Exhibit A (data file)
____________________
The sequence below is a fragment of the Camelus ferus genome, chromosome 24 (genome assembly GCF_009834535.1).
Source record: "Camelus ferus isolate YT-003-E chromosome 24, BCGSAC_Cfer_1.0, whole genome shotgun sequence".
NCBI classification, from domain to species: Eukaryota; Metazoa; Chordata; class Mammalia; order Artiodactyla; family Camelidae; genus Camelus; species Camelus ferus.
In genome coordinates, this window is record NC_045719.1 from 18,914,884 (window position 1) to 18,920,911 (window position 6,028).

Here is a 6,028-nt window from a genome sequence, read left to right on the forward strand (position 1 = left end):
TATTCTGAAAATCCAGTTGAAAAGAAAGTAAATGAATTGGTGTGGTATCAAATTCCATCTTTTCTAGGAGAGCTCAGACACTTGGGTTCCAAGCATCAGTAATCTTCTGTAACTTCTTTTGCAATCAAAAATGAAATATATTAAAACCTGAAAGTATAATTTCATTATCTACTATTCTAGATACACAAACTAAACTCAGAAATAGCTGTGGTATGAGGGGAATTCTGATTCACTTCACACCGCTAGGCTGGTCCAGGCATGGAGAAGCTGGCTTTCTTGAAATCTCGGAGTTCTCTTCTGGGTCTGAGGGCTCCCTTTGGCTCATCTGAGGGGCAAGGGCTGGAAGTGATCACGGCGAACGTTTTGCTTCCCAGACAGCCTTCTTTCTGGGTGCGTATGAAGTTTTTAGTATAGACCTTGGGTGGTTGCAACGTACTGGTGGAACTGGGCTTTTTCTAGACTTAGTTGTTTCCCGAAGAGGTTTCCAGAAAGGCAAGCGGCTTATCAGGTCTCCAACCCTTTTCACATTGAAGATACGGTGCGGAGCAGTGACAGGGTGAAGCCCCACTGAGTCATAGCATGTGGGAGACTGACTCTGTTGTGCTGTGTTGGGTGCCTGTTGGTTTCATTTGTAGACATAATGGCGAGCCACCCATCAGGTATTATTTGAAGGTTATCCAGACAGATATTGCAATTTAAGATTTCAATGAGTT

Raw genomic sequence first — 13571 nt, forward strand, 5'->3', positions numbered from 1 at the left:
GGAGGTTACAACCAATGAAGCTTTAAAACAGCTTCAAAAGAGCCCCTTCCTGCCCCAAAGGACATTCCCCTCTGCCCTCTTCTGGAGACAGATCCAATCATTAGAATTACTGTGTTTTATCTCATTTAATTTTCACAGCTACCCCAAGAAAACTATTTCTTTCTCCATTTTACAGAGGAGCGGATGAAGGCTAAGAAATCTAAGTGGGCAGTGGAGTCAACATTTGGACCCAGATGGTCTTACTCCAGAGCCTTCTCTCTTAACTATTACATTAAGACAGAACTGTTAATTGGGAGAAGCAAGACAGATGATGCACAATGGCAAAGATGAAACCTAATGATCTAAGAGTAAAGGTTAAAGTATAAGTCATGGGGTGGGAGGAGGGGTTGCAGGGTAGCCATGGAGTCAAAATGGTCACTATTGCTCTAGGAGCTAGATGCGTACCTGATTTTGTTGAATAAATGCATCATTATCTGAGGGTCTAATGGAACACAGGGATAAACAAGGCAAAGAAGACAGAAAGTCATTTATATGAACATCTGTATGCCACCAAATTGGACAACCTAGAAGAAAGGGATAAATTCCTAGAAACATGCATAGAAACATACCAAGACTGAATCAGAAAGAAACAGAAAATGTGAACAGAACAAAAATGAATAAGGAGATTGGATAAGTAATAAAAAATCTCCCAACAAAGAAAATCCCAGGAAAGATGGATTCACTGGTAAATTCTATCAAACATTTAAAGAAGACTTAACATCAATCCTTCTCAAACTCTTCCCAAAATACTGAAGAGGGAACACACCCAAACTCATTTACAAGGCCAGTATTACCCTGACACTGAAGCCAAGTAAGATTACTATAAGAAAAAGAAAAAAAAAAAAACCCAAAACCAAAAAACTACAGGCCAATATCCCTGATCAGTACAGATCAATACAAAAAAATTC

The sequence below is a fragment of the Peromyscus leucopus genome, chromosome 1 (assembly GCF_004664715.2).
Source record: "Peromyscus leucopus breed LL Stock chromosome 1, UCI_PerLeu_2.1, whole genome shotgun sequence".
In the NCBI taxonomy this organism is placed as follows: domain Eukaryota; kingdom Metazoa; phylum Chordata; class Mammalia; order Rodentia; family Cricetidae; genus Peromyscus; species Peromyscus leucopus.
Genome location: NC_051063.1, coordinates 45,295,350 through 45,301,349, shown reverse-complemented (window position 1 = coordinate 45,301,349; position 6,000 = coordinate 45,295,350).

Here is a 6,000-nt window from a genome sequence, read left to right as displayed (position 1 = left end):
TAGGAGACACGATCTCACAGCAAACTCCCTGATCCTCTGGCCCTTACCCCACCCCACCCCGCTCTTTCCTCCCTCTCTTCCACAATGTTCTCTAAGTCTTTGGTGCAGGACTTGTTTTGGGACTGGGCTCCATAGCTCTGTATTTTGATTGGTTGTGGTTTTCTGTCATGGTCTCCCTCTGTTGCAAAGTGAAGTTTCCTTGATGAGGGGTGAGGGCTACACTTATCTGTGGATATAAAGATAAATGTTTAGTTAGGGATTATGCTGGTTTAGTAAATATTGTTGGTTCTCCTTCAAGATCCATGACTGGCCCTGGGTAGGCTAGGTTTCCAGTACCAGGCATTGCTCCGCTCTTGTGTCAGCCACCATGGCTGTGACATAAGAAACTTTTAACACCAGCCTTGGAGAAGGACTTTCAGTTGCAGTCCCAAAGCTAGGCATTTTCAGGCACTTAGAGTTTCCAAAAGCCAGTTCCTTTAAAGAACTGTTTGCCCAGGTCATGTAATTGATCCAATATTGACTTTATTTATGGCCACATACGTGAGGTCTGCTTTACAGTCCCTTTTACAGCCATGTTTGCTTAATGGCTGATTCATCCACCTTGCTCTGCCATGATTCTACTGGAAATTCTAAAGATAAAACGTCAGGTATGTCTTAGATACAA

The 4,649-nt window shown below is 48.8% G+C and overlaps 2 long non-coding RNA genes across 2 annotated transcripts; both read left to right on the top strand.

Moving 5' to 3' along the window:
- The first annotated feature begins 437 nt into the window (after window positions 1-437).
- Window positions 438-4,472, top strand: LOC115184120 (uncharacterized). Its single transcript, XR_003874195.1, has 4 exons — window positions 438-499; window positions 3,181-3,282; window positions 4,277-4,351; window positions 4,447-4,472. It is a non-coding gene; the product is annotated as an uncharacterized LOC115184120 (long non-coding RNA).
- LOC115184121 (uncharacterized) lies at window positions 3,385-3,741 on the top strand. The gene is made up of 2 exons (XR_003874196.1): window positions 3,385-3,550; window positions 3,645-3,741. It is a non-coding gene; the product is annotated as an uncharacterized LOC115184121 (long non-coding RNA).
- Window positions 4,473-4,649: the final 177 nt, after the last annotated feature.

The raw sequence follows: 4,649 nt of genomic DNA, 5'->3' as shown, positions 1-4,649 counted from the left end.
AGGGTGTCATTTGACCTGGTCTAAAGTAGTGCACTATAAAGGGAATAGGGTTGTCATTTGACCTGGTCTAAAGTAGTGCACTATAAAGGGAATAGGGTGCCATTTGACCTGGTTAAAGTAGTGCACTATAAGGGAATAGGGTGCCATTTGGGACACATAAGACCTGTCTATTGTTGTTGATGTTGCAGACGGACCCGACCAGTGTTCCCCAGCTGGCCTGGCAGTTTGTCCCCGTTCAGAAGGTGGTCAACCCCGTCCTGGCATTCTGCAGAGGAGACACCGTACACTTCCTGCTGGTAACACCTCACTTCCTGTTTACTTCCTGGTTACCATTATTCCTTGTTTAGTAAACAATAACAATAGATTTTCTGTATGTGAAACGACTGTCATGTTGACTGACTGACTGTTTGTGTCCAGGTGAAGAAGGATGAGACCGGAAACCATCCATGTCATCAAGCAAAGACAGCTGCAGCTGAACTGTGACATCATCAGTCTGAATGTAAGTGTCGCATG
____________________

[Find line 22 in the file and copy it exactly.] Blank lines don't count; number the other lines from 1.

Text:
AGGGTGTCATTTGACCTGGTCTAAAGTAGTGCACTATAAAGGGAATAGGGTTGTCATTTGACCTGGTCTAAAGTAGTGCACTATAAAGGGAATAGGGTGCCATTTGACCTGGTTAAAGTAGTGCACTATAAGGGAATAGGGTGCCATTTGGGACACATAAGACCTGTCTATTGTTGTTGATGTTGCAGACGGACCCGACCAGTGTTCCCCAGCTGGCCTGGCAGTTTGTCCCCGTTCAGAAGGTGGTCAACCCCGTCCTGGCATTCTGCAGAGGAGACACCGTACACTTCCTGCTGGTAACACCTCACTTCCTGTTTACTTCCTGGTTACCATTATTCCTTGTTTAGTAAACAATAACAATAGATTTTCTGTATGTGAAACGACTGTCATGTTGACTGACTGACTGTTTGTGTCCAGGTGAAGAAGGATGAGACCGGAAACCATCCATGTCATCAAGCAAAGACAGCTGCAGCTGAACTGTGACATCATCAGTCTGAATGTAAGTGTCGCATG